670         * If this operation isn't supported on the OS, the method fails with
671         * the %G_IO_ERROR_NOT_SUPPORTED error. On Linux this is implemented
672         * by reading the %SO_PEERCRED option on the underlying socket.
673         *
674         * Other ways to obtain credentials from a foreign peer includes the
675         * #GUnixCredentialsMessage type and
676         * g_unix_connection_send_credentials() /
677         * g_unix_connection_receive_credentials() functions.
678         *
679         * Returns: %NULL if @error is set, otherwise a #GCredentials object
680         *     that must be freed with g_object_unref().
681         *
682         * Since: 2.26
683         *
684         * Throws: GException on failure.
685         */
686        public Credentials getCredentials()
687        {
688                GError* err = null;
689               
690                auto p = g_socket_get_credentials(gSocket, &err);
691               
692                if (err !is null)
693                {
694                        throw new GException( new ErrorG(err) );
695                }
696               
697                if(p is null)
698                {
699                        return null;
700                }
701               
702                return ObjectG.getDObject!(Credentials)(cast(GCredentials*) p, true);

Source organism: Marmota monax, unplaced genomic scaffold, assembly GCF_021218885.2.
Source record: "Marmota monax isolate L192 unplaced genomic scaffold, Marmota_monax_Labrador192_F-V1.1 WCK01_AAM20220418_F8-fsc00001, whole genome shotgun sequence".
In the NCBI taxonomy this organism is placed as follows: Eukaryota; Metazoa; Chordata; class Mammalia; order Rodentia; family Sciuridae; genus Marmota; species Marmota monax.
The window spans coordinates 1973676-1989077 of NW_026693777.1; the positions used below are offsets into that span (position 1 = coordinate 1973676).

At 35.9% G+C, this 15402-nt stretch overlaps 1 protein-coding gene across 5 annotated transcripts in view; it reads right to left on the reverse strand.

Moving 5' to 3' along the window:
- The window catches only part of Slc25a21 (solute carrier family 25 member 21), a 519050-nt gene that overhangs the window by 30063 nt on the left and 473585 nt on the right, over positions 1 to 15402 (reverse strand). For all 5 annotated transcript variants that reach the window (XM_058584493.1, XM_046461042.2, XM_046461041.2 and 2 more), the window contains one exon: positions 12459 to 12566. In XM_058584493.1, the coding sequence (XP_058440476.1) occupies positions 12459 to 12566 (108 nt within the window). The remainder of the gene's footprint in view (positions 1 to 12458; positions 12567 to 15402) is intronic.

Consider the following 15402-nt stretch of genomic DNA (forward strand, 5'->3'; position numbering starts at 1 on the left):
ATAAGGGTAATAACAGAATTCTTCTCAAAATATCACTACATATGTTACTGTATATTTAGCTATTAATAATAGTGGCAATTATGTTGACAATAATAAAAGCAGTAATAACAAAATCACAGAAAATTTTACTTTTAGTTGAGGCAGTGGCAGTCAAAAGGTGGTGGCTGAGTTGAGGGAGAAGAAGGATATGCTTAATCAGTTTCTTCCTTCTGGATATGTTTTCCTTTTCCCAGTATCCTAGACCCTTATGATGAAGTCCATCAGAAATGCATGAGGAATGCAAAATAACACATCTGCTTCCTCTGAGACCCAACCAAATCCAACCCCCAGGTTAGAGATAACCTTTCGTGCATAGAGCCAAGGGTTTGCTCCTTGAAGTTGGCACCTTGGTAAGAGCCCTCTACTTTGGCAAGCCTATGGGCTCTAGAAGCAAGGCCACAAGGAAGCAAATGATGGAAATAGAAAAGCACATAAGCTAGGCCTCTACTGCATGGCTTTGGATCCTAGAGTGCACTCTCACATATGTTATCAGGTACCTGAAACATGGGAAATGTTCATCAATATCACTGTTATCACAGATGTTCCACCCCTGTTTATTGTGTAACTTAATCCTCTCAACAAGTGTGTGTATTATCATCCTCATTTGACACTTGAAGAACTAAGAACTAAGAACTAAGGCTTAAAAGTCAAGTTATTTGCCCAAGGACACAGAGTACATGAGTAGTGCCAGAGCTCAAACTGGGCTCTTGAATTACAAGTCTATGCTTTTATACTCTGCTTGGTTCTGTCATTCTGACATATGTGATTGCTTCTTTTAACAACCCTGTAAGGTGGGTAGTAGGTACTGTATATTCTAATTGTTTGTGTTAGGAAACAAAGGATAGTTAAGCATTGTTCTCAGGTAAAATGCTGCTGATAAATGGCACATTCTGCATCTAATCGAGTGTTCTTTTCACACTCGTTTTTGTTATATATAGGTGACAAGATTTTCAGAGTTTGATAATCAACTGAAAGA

703        }
704
705        /**
706         * Gets the socket family of the socket.
707         *
708         * Returns: a #GSocketFamily
709         *
710         * Since: 2.22
711         */
712        public GSocketFamily getFamily()
713        {
714                return g_socket_get_family(gSocket);
715        }
716
717        /**
718         * Returns the underlying OS socket object. On unix this
719         * is a socket file descriptor, and on Windows this is
720         * a Winsock2 SOCKET handle. This may be useful for
721         * doing platform specific or otherwise unusual operations
722         * on the socket.
723         *
724         * Returns: the file descriptor of the socket.
725         *
726         * Since: 2.22
727         */
728        public int getFd()
729        {
730                return g_socket_get_fd(gSocket);
731        }
732
733        /**
734         * Gets the keepalive mode of the socket. For details on this,
735         * see g_socket_set_keepalive().
736         *
737         * Returns: %TRUE if keepalive is active, %FALSE otherwise.
738         *
739         * Since: 2.22
740         */
741        public bool getKeepalive()
742        {
743                return g_socket_get_keepalive(gSocket) != 0;
744        }
745
746        /**
747         * Gets the listen backlog setting of the socket. For details on this,
748         * see g_socket_set_listen_backlog().
749         *
750         * Returns: the maximum number of pending connections.
751         *
752         * Since: 2.22
753         */
754        public int getListenBacklog()
755        {
756                return g_socket_get_listen_backlog(gSocket);
757        }
758
759        /**
760         * Try to get the local address of a bound socket. This is only
761         * useful if the socket has been bound to a local address,
762         * either explicitly or implicitly when connecting.
763         *
764         * Returns: a #GSocketAddress or %NULL on error.
765         *     Free the returned object with g_object_unref().
766         *
767         * Since: 2.22
768         *
769         * Throws: GException on failure.
770         */
771        public SocketAddress getLocalAddress()
772        {